Changing the Blueprint

Based on the realities of the digital marketplace and evolving consumer behavior, Carney foresees agents changing the model by adopting what she calls a “service ecosystem.” “The transition from a traditional insurance sales model to a service ecosystem can be challenging,” she says. “Agents know how to sell coverages, but the shift to this layered services model will push many agents outside their sales comfort zones.”

Fortunately, good examples of the service ecosystem model exist. Commercial insurance sellers are already accustomed to pitching loss control services. Carriers and agencies that cater to affluent customers are already offering fine art appraisal and restoration services, employee background checks, and disaster and emergency preparation services.

Here’s how agencies are adapting to the new expectations.

FROM INSURANCE AGENT TO RISK COUNSELOR

Watson Insurance offers 24/7 live phone support, which is a mix of human and digital intervention. Hoffman says an operator can refer the client to a member of the agency’s on-call staff, who can travel to a site if necessary. “We had a house that burned to the ground, and our personal lines manager was on the property with the person helping them take care of things,” she explains.

FROM ADMINISTRATOR TO ADVISER

Watson Insurance will soon migrate to the Applied Epic agency management system, which will enable the agency to host policies on its CSR24 portal for clients who don’t want paper. This will free time for producers to spend on advising clients.

The agency also utilizes Virtual Check, which enables commercial customers to pay premiums online by entering bank routing and account numbers. Unlike with credit cards, there’s no charge and no postage for handling paper. Watson is also considering a similar service for its personal lines customers.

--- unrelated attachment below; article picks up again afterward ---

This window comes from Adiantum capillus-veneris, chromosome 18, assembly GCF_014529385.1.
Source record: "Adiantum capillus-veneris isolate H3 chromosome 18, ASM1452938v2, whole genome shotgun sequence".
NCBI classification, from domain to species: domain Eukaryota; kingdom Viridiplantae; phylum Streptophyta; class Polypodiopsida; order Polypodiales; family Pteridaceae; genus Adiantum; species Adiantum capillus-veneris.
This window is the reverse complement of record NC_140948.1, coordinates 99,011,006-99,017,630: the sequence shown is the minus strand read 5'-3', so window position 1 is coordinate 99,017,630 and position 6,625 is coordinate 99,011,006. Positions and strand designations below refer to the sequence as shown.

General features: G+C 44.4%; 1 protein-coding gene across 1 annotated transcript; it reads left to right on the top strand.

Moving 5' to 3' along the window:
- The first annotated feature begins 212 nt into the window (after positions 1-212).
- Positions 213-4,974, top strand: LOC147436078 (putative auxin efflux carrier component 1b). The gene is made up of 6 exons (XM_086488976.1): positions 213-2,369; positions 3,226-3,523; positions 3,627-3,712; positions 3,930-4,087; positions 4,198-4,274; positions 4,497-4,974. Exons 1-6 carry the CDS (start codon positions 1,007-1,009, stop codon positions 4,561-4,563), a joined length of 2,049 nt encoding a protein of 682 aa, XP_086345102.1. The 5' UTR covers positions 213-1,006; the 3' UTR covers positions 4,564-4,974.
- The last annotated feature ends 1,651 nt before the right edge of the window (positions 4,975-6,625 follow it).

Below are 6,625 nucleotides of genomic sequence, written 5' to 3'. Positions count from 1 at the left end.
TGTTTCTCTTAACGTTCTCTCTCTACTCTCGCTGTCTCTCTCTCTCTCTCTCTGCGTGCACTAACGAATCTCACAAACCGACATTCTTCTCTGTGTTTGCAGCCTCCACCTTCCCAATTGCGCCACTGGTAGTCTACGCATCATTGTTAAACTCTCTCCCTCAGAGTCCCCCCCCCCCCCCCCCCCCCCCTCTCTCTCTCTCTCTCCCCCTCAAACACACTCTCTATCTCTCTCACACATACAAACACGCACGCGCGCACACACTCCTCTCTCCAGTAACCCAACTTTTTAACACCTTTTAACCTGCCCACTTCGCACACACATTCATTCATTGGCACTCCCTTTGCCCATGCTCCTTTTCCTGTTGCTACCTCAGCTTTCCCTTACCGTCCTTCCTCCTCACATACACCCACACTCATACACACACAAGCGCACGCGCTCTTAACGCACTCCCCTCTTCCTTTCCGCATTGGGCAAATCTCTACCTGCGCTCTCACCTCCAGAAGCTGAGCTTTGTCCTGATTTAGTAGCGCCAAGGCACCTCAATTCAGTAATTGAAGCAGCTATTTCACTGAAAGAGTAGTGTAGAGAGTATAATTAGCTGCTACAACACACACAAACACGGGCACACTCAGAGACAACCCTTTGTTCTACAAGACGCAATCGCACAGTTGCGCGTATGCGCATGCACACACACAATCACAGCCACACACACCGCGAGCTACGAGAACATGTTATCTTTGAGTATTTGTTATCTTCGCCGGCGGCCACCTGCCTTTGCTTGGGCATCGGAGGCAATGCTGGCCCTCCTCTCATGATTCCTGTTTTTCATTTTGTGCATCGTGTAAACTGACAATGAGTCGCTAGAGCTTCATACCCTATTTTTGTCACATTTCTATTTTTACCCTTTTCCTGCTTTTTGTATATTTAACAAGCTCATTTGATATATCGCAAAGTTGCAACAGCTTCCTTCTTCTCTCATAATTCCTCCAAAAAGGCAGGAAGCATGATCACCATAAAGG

Herlong Bates Burnett (HBB) Insurance in Greenville, South Carolina takes advantage of services on carrier portals, such as posting workers comp claims for a client’s HR staff to review, says COO Tom Bates. Complex issues such as loss frequency might be reserved for a discussion with the carrier.

FROM SELLER TO FACILITATOR

Chase & Lunt has an agreement with a company that handles all its glass claims—an arrangement Howlett says is more effective than if Chase & Lunt handled the claims itself. Again, the customer pays no service fees; the glass shop and insurance company bear associated costs because doing so reduces their workload.

FROM PRODUCT- TO NEED-BASED

Carriers can make this shift to a service model easier for agents by bundling services with the coverage so an agent just has to sell it, Carney says. Some insurers are doing just this by bundling identity theft coverage with identity monitoring services.

For example, in response to payroll provider ADP offering pay-as-you-go workers compensation, Chase & Lunt now offers coverage on those terms. Watson Insurance offers training to customers that require OSHA certification. Employees come in for a two-day course and leave with an OSHA booklet and ID card on a flash drive.

FROM OFFICE-BOUND TO MOBILE

Chase & Lunt agents are 100% mobile optimized. Watson Insurance has a mobile app for clients, through which they can report a claim, take photos, summon a tow service, store policy information or look up agency contact information.

FROM COMPENSATION- TO VALUE-DRIVEN